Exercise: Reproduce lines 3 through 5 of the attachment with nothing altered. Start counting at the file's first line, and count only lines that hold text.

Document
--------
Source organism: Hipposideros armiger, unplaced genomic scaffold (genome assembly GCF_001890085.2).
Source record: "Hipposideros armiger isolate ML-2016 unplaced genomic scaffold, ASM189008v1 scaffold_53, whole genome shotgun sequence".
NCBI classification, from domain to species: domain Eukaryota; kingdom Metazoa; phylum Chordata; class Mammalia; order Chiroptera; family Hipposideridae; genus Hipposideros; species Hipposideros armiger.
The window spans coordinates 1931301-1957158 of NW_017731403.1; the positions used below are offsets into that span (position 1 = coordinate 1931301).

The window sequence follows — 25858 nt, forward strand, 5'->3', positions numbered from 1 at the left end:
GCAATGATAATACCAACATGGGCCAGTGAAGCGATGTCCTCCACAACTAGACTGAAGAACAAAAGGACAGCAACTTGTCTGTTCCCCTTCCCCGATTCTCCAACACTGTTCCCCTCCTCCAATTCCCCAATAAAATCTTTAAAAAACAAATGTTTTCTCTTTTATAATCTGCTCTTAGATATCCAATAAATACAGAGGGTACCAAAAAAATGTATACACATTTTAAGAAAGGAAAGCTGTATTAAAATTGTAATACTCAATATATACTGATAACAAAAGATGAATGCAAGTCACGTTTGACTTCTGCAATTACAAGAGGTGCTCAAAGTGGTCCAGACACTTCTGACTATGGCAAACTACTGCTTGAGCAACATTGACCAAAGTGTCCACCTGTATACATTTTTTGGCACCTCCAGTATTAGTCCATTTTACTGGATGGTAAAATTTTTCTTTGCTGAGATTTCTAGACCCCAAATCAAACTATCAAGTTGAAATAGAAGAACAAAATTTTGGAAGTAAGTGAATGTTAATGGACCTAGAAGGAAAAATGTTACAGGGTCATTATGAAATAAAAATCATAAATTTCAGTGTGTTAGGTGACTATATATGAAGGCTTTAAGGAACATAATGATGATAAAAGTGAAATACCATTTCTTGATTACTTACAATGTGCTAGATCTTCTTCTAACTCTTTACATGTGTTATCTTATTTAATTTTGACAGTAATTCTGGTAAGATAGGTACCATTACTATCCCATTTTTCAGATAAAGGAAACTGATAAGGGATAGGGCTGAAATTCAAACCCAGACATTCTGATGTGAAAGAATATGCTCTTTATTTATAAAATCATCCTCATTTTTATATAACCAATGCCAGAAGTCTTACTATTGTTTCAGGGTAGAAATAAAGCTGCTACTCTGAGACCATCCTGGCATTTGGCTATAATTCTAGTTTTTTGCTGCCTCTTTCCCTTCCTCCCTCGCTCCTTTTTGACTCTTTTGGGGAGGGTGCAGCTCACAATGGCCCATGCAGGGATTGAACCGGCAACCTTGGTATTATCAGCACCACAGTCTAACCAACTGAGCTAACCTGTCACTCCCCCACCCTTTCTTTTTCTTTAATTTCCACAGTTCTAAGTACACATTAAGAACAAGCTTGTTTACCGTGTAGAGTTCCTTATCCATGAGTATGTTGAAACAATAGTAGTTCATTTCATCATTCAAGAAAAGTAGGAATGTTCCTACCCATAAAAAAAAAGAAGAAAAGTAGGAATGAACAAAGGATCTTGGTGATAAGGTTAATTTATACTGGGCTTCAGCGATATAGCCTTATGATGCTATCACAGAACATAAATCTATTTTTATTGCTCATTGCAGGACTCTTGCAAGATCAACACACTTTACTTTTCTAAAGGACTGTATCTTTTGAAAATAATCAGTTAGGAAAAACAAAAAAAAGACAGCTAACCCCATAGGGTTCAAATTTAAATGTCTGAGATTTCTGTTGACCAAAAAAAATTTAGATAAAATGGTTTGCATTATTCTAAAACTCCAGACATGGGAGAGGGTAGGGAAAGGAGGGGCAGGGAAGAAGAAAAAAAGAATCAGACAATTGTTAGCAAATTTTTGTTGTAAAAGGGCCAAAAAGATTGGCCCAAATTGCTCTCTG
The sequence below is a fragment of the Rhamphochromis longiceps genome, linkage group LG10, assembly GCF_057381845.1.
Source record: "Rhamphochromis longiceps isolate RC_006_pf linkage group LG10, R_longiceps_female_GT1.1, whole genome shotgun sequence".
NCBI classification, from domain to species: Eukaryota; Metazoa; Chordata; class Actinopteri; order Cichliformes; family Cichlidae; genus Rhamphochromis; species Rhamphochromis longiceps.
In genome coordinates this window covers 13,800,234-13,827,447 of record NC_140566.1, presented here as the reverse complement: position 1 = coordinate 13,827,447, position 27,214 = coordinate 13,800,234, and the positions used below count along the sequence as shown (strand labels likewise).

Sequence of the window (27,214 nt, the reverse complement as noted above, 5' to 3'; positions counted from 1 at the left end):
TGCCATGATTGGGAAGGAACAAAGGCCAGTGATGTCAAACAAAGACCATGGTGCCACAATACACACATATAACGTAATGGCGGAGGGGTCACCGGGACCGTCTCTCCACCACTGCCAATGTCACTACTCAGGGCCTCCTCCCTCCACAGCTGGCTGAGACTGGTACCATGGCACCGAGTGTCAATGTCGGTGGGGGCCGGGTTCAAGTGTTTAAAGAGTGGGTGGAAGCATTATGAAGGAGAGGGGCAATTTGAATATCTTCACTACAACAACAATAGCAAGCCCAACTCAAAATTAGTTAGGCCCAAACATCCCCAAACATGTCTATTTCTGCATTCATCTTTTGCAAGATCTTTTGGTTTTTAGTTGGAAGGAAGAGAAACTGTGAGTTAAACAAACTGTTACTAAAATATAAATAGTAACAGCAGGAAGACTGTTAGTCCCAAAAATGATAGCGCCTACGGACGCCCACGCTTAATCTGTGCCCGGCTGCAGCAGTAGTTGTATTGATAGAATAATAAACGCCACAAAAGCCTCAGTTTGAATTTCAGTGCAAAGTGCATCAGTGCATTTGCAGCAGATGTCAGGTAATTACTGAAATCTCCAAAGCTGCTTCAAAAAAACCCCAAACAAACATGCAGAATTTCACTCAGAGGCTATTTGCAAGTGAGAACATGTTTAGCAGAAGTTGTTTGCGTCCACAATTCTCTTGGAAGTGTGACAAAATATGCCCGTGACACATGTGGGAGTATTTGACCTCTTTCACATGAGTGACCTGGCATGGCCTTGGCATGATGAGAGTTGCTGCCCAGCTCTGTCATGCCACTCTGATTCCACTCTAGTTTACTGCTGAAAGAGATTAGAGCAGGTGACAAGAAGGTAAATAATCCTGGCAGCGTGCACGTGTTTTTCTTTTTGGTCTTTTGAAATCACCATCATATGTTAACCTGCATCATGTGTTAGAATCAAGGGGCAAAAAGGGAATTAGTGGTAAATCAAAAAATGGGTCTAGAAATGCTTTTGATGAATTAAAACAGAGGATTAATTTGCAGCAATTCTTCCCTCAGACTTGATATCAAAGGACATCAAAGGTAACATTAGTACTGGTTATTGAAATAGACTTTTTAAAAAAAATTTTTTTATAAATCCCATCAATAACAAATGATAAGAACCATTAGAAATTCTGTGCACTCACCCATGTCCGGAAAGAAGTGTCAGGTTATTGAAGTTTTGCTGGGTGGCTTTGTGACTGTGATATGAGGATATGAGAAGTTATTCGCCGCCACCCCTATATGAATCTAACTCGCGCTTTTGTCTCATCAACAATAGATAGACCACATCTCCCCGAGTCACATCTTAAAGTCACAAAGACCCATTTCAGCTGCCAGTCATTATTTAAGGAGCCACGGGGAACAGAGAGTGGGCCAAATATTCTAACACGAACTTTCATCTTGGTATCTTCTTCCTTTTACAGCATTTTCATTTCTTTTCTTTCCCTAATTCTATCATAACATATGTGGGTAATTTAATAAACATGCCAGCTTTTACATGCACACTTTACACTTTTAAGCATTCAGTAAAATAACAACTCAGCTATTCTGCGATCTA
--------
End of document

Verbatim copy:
NCBI classification, from domain to species: domain Eukaryota; kingdom Metazoa; phylum Chordata; class Mammalia; order Chiroptera; family Hipposideridae; genus Hipposideros; species Hipposideros armiger.
The window spans coordinates 1931301-1957158 of NW_017731403.1; the positions used below are offsets into that span (position 1 = coordinate 1931301).

The window sequence follows — 25858 nt, forward strand, 5'->3', positions numbered from 1 at the left end: